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Women and girls often feel discouraged from pursuing STEM fields.
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“Never be limited by other people’s limited imaginations.”Mae Jemison, the first African American woman in space

At One Equal World, we often discuss the ways in which some industries tend to marginalize folks based on gender. In the fields of science, technology, engineering and math (STEM), women have historically been excluded from participating and helping to innovate these math and science-centric areas. Female, African American astronaut Mae Jemison, who we quoted above, was constantly faced with sexism and prejudice among her male peers. Similarly, women like Emily Graslie have had to combat misogyny both in a professional setting, and in public discourse about women in STEM.

Happily, there are some organizations and initiatives out there that are working hard to encourage young women and girls to pursue STEM fields. The White House Administration hopes to close the gender gap in STEM careers and studies, and programs like Moody’s Mega Math Challenge (M3 Challenge), fosters an interest in STEM areas in high school students, a demographic where young girls historically begin to become dismayed by math and science. Moody’s Corporation organizes the annual M3 Challenge as a chance to promote innovation, scholarship, and to spark interest in STEM subjects.

hd“Moody’s Mega Math Challenge is our signature program. It has been for a number of years and it has grown very substantially and been a phenomenally successful program,” says Raymond McDaniel. “[The students] are attempting to use math skills and modeling skills to solve a real world problem and take what they are learning academically and see what kind of solutions can come forth from the knowledge that they are gaining through an applied math program like the Moody’s Mega Math Challenge.” The Moody’s CEO has advised on issues like the recent government shutdown, an exemplary real-world issue that students could analyze using applied math skills.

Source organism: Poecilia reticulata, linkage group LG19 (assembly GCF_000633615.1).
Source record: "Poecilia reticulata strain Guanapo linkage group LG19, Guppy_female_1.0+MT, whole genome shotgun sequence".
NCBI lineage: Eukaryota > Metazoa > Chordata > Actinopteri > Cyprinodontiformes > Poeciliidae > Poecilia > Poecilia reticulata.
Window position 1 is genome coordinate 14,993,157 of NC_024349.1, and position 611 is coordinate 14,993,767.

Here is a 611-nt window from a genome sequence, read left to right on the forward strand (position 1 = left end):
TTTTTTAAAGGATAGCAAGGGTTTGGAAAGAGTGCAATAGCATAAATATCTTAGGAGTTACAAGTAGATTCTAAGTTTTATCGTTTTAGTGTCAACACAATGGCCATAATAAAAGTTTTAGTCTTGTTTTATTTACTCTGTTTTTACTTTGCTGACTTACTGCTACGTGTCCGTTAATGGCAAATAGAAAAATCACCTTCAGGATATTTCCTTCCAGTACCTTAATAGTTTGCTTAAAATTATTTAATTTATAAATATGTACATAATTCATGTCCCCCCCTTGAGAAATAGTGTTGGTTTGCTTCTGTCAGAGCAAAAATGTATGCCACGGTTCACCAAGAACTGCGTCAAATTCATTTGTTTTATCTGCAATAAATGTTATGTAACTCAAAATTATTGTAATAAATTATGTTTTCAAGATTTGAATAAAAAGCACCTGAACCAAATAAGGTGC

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Scientist Emily Graslie is a great role model for girls who are interested in STEM careers.
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“The M3 Challenge spotlights applied mathematics as a powerful problem-solving tool, as a viable and exciting profession, and as a vital contributor to advances in an increasingly technical society,” explains the contest’s description. The M3 Challenge invites high school juniors and seniors to participate in an online-based applied math problem that focuses on a real-world issue. Winners of the contest receive scholarship awards that range from $2,500 to $20,000, which illustrates the value of pursuing a career in mathematics or other STEM areas.

According to one of the M3 Challenge news updates, this engaging contest has proven to be markedly appealing to girls. Moody’s is proud to help strengthen and encourage female participation in STEM activities, which it is able to do by employing real-world connectivity to the contest. According to a study conducted by Carnegie Mellon University, “High school subjects that connect the curriculum to the real world are those that best engage female students,” revealing that it is not what young girls are learning about that engages them, but how it is being taught.

It is studies like this, and incentives like the M3 Challenge that are working towards closing the gender gap that exists in STEM fields. Hopefully, more programs will emerge in the coming years that engage young women and inspire them to achieve their full potential.